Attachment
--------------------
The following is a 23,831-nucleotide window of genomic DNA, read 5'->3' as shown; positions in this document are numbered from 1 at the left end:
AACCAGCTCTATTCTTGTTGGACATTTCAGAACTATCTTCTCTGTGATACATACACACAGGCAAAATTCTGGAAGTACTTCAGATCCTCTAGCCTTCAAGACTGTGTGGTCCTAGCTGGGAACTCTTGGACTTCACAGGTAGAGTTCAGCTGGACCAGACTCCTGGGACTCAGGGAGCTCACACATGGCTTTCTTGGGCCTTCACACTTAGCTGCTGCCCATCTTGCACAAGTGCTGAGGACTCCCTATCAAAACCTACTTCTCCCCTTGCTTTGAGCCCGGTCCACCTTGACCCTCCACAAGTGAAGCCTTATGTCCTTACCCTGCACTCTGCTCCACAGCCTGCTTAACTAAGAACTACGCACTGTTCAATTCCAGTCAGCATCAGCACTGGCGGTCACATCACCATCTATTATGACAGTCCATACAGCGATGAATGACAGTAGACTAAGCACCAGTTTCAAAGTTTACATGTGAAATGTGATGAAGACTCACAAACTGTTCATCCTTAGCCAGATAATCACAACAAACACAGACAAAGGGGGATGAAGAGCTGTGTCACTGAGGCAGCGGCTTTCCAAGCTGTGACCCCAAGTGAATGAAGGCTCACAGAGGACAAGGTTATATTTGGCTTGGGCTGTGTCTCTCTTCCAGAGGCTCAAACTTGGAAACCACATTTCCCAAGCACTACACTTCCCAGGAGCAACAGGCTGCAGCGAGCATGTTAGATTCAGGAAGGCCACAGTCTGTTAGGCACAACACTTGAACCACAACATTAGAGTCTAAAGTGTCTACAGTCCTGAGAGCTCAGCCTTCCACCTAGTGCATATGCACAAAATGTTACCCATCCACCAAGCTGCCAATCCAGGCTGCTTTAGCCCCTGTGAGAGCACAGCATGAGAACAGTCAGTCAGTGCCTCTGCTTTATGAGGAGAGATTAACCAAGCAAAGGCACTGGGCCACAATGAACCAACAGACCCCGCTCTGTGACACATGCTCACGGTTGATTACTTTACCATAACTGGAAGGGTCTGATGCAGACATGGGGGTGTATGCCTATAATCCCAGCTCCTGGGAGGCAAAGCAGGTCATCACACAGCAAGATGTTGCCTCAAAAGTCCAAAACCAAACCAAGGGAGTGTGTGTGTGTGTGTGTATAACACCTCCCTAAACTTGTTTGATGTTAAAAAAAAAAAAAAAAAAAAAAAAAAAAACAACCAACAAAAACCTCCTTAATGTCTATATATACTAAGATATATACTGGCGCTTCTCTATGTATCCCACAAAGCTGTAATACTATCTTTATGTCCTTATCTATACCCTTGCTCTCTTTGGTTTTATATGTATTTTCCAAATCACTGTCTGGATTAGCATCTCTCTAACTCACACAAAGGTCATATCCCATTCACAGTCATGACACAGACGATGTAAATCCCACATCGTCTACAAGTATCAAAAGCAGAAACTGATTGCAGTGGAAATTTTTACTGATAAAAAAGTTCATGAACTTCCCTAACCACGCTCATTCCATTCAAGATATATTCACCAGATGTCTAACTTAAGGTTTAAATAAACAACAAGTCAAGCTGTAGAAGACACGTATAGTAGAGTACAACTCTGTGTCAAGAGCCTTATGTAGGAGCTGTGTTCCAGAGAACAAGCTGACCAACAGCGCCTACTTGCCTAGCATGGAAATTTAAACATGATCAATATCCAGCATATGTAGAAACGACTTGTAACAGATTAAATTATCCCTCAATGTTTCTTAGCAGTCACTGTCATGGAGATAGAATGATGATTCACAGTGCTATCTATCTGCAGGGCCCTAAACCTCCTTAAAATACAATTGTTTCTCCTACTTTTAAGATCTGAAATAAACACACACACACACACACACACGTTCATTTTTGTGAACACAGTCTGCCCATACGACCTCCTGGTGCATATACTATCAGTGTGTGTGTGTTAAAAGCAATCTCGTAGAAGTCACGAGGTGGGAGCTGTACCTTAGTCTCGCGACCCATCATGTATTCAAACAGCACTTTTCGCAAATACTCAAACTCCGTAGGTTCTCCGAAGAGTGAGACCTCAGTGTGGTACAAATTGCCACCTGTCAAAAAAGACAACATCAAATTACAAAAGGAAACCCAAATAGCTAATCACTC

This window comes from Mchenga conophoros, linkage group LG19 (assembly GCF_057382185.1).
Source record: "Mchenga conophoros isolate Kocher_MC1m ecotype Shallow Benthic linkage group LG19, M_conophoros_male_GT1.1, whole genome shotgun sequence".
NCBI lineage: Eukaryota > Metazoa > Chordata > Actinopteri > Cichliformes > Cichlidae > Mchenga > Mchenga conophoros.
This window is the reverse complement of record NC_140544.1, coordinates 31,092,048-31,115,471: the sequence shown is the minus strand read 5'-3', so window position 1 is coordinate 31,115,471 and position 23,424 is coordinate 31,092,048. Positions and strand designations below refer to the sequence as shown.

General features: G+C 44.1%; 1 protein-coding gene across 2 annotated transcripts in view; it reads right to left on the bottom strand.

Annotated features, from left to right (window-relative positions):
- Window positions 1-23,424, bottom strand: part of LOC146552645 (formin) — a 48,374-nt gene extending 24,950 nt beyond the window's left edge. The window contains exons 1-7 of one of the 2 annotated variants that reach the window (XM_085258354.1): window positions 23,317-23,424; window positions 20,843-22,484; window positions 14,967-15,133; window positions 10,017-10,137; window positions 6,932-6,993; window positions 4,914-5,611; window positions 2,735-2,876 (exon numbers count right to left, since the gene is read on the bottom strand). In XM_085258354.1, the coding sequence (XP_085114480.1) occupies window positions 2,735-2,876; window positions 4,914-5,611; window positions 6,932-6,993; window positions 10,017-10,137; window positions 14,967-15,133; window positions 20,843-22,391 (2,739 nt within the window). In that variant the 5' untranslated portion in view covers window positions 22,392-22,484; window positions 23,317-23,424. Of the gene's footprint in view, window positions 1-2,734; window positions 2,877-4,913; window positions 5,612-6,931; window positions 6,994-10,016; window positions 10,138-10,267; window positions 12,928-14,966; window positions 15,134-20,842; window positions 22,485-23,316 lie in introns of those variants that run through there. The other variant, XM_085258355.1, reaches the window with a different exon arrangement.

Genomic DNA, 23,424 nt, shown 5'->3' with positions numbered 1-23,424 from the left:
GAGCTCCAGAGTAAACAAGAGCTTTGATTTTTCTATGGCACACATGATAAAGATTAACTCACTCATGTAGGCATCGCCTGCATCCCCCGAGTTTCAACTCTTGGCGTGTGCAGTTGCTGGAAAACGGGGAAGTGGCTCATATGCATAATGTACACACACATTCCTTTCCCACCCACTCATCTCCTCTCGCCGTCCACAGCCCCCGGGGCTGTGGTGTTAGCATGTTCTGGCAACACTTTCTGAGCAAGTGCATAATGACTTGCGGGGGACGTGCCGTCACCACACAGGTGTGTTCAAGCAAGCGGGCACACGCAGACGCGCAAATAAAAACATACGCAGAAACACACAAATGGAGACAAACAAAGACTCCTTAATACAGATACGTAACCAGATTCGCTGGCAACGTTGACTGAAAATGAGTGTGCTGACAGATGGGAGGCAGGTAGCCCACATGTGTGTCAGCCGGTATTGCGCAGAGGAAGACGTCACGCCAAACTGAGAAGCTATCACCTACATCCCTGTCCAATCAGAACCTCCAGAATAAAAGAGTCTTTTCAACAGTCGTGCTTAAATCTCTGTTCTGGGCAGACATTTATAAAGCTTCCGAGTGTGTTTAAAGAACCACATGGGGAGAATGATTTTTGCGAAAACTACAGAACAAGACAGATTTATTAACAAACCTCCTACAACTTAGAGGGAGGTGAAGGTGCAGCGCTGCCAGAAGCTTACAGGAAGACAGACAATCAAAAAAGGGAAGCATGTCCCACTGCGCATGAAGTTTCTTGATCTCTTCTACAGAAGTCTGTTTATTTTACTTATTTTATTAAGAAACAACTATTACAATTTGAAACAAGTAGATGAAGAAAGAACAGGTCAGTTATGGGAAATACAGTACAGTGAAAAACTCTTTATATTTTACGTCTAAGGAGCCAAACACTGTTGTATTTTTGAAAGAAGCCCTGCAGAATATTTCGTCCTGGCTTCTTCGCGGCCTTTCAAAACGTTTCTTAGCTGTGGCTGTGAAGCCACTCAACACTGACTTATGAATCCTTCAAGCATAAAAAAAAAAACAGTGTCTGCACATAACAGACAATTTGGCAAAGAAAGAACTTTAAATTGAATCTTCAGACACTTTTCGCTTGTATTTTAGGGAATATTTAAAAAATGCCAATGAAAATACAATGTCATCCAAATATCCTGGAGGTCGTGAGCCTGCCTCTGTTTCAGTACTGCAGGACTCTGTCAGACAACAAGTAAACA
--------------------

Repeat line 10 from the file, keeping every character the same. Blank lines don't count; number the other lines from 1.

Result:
Genomic DNA, 23,424 nt, shown 5'->3' with positions numbered 1-23,424 from the left: